Well, probably not, but it seemed like a nice idea for a blog post title.
Leaving breadcrumbs from where you’ve explored the internet has always been important. There was a time when I quite easily managed to find a web resource, whether it be article, application, or just something that attracted my attention, and then had this huge scrolling list of things to visit regularly in my bookmarks or favourites.
I did visit them regularly but kept getting the feeling that there had to be a better way.
When I would work with folks and pull up a website, the inevitable would be “Can you send me that link”? It’s a compliment that there was something that I had found or was using that was of interest to someone else.
But, it does get tiring after a while so I continued to search for a better way. I really fell in love with Backflip as an online storage of bookmarks. It did everything that I wanted to do and there were buttons to enable common tasks that you could throw into your browser. This becomes increasingly important when you are accessing your bookmarks in more than one location because “favourites” are just local to a particular computer. There are a number of other services in this area. Another common favourite at the time was IKeepBookmarks. Above and beyond simple bookmarking, you could always form a query and post it in the middle of a webpage or a wiki.
But, to steal a comment from another “You’ve got to fish where the fish are.”
Increasingly, people were moving to a new service called Del.icio.us. Kind of a cute spin off posted in the .us domain. Same concept and I grudingly gravitated to the service. It wasn’t easy. There was no way that I could find to take the 1600 items that I had backflipped and just port them to the new service at the time that I was switching. However, some determination on a summer afternoon and my over the top copying and pasting abilities got me there and I’ve never looked back.
I now use it for more than just a bookmarking service. I still get the request, “Can you send me that link” and I no longer honour it. Instead, I just send the requester to my Delicious home to find the resource and hopefully even more. Once you bookmark tonnes of these things, you have to find some way to get them back. Fortunately, Delicious allows for tagging of entries and so I do my very best to try to tag them with keywords that will allow for easy retrieval.
In my day job, it’s become a handy tool as well. At the recently CIESC meetings (Computers in Education School Contacts), we did a little activity exploring services that I had marked as “web2.0“. Lots of fun and it was so gratifying to find others take for a service that I thought had one particular purpose. An art teacher with incredible skills demonstrated during our sharing session afterwards how bomomo could be used for artistic expression. My jaw drogged.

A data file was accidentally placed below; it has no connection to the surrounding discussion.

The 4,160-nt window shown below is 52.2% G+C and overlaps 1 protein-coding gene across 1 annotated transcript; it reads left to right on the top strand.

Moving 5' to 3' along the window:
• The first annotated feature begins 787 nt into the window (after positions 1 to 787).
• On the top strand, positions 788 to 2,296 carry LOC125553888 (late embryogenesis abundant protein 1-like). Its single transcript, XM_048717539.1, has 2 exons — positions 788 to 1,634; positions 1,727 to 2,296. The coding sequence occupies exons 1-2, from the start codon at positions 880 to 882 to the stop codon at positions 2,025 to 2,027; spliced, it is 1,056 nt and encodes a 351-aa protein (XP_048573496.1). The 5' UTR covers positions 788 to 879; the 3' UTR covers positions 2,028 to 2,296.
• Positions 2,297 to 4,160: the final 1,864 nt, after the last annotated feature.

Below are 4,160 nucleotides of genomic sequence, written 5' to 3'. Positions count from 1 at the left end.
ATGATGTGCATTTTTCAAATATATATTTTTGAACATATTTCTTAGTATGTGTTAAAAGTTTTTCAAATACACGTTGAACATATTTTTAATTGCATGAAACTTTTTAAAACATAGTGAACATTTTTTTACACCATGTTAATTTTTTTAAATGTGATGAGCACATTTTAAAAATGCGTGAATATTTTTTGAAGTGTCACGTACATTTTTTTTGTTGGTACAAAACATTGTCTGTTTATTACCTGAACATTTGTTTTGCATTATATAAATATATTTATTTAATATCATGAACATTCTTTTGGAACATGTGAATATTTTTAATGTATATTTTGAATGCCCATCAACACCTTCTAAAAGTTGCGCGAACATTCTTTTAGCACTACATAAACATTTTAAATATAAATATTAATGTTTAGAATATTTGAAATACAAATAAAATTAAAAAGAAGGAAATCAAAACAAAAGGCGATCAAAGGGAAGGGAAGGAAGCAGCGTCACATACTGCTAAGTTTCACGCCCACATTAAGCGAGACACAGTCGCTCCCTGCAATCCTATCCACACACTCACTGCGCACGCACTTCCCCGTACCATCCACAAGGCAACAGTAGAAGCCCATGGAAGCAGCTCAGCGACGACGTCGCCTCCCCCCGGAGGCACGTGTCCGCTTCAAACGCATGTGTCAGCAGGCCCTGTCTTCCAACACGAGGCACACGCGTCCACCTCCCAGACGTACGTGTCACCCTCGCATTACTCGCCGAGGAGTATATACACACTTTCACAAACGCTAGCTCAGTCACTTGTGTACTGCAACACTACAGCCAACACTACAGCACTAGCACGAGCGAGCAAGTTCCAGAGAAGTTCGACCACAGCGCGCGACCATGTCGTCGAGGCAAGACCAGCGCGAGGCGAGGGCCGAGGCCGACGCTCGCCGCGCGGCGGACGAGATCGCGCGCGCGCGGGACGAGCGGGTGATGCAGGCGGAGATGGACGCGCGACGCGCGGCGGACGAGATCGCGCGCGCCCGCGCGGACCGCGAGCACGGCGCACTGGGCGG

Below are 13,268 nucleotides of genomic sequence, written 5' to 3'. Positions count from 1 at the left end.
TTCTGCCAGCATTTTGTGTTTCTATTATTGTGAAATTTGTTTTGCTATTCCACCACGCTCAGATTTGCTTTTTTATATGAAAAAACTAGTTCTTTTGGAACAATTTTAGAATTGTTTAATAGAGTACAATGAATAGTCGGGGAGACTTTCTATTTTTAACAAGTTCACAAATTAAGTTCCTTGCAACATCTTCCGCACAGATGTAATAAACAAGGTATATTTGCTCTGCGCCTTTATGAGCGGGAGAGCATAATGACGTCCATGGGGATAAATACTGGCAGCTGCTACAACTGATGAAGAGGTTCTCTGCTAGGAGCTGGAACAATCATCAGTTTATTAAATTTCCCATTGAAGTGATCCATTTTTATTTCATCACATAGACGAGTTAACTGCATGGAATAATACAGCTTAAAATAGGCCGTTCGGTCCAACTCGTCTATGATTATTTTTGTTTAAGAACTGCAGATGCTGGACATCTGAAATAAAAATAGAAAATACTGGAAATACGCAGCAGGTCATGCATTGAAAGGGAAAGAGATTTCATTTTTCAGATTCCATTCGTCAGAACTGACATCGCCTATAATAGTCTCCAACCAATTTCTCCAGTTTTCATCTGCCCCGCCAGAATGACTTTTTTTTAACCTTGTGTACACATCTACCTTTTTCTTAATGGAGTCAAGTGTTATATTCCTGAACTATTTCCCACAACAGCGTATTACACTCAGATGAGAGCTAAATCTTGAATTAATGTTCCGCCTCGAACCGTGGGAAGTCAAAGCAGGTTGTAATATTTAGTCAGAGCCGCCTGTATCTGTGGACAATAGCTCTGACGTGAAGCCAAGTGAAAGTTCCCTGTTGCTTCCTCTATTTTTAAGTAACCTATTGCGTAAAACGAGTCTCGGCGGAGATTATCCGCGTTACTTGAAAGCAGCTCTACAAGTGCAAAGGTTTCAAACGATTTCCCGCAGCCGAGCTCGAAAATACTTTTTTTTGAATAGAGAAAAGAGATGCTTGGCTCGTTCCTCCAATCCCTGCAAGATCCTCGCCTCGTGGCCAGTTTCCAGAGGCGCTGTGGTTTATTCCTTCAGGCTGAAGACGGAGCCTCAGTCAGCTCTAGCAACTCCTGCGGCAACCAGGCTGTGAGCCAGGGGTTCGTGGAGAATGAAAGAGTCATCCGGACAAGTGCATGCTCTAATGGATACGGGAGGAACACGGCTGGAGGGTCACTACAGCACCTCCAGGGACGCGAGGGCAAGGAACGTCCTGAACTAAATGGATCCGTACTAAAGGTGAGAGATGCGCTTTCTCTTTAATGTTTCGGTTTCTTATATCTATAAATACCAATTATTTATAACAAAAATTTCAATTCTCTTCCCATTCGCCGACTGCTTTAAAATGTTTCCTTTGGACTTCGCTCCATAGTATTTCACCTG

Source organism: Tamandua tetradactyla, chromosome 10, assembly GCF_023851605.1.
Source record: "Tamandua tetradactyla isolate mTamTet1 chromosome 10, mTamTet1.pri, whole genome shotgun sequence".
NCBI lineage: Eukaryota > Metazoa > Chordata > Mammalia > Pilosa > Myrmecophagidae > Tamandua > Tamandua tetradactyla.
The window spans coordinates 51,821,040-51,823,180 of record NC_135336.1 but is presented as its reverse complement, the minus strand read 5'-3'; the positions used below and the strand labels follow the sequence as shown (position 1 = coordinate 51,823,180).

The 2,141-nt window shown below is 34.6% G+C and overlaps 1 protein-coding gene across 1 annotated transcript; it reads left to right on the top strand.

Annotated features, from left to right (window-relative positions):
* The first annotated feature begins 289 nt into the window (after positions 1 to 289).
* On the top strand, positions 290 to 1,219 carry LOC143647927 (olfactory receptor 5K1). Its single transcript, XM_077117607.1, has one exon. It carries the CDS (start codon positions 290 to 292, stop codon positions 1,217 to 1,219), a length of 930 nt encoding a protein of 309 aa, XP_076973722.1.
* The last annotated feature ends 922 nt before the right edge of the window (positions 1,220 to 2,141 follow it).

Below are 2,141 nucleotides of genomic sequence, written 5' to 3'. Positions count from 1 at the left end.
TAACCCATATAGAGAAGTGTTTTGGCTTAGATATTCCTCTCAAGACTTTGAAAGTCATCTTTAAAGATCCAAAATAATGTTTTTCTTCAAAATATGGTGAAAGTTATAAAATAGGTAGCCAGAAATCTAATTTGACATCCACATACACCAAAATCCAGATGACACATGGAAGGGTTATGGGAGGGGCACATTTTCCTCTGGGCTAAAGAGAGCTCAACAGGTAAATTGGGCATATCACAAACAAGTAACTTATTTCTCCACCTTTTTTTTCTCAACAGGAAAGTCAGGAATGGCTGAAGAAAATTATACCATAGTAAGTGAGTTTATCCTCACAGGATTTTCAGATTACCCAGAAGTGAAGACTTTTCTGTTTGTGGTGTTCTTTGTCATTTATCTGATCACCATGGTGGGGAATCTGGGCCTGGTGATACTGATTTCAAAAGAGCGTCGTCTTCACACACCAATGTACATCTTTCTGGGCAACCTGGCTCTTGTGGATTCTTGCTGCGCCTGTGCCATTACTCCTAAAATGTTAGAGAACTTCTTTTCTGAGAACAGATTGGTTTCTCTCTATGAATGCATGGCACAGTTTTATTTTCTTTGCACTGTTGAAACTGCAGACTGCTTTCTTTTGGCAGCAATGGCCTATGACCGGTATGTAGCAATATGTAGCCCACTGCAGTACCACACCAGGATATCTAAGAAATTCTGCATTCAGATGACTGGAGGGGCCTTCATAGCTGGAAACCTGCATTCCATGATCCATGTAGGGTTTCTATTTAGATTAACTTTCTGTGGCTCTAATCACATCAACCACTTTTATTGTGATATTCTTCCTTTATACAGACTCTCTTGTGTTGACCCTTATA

But, it gets better. Like good modern social networking, you can create your own network or have others join you in the discovery of the best of the web. I’ll never sleep again! But, it’s worth the explore. Rather than hitting a wide open search engine that searches the entire web, why not turn to the network that you’ve created and only explore those titles that have been vetted by someone else? Sure, it’s work up front but in the long run, it’s got huge payoffs.
But, it gets even better. If you have a resource that’s particularly helpful, you can send it to others. My problem is that I use the plugins for Flock or the favourites sidebar and so don’t always log into Delicious directly. I feel so guilty when I do log in to find that there are things that have been sent me and I hadn’t acted on them immediately.
But, this puts us over the top. In Ontario, we will have a new Computer Science curriculum for this September. At the Ministry of Education Professional Development session, a demonstration of Delicious was intriguing and those of us in the audience were asked to tag appropriate resources as “icsxx” in honour of the ICS designation for all of the Computer Science resources. Imagine the power if all Computer Science teachers participated. Learning together, we could create a new, contemporary approach to teaching these new and exciting courses.
One of the “experimental features” is blog posting. I’ve turned it on and ask Delicious to post to this blog daily with what I’ve found and bookmarked the previous day. When there was a problem with this feature, a crafty programmer wrote a Delicious Blog Rescue Tool so that you could manually do the deed yourself! Either way, you can see what I am (or at least what I bookmark).
We’ve come a long way from simple bookmarking and there are only greater things on the horizon for such a simple concept — remembering a good website.